A short video presented toward the end of the seventh annual Mourant Ozannes International Trusts & Private Client Conference summed up the challenges offshore financial centres like the Cayman Islands face when it comes to perception.
The video showed clips of various past television shows and films, ranging from film dramas “The Firm” and “Runaway Jury” to comedies like “Mall Cop” and “Family Guy.” What all the clips had in common is that the mention of the Cayman Islands cast the jurisdiction in a negative light, often as a tax haven where people can launder money or conduct other kinds of criminal activity. The attendees of the conference held at Kimpton Seafire Resort + Spa on Oct. 6 laughed at some of the clips because they knew very well that what was being depicted was Hollywood fiction that bore no resemblance to how Cayman’s financial services industry actually works.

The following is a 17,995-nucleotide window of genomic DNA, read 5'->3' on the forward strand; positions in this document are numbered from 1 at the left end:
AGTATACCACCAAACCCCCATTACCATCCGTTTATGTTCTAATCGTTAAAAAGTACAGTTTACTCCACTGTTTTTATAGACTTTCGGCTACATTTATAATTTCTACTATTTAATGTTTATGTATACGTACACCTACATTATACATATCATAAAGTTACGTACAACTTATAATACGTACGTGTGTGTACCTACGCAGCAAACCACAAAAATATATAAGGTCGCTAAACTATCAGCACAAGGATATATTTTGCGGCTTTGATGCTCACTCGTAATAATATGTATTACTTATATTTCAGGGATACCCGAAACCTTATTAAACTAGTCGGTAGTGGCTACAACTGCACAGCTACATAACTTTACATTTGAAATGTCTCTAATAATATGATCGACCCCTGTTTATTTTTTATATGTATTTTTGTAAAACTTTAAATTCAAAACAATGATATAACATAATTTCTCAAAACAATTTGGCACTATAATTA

“There’s a perception in populist headlines and in movies and the like that is not accurate,” said conference chair Jim Edmondson, Mourant’s head of international trusts & private client.
The conference, which had the theme “Seeking certainty in uncertain times,” also included breakout sessions and presentations dealing with specific issues affecting the international trusts and private client industry. However, the dichotomy of reality versus perception and the general lack of understanding of what offshore financial centres do and why they do it was a focus that speakers kept returning to during the one-day conference.
DEBATING THE ISSUE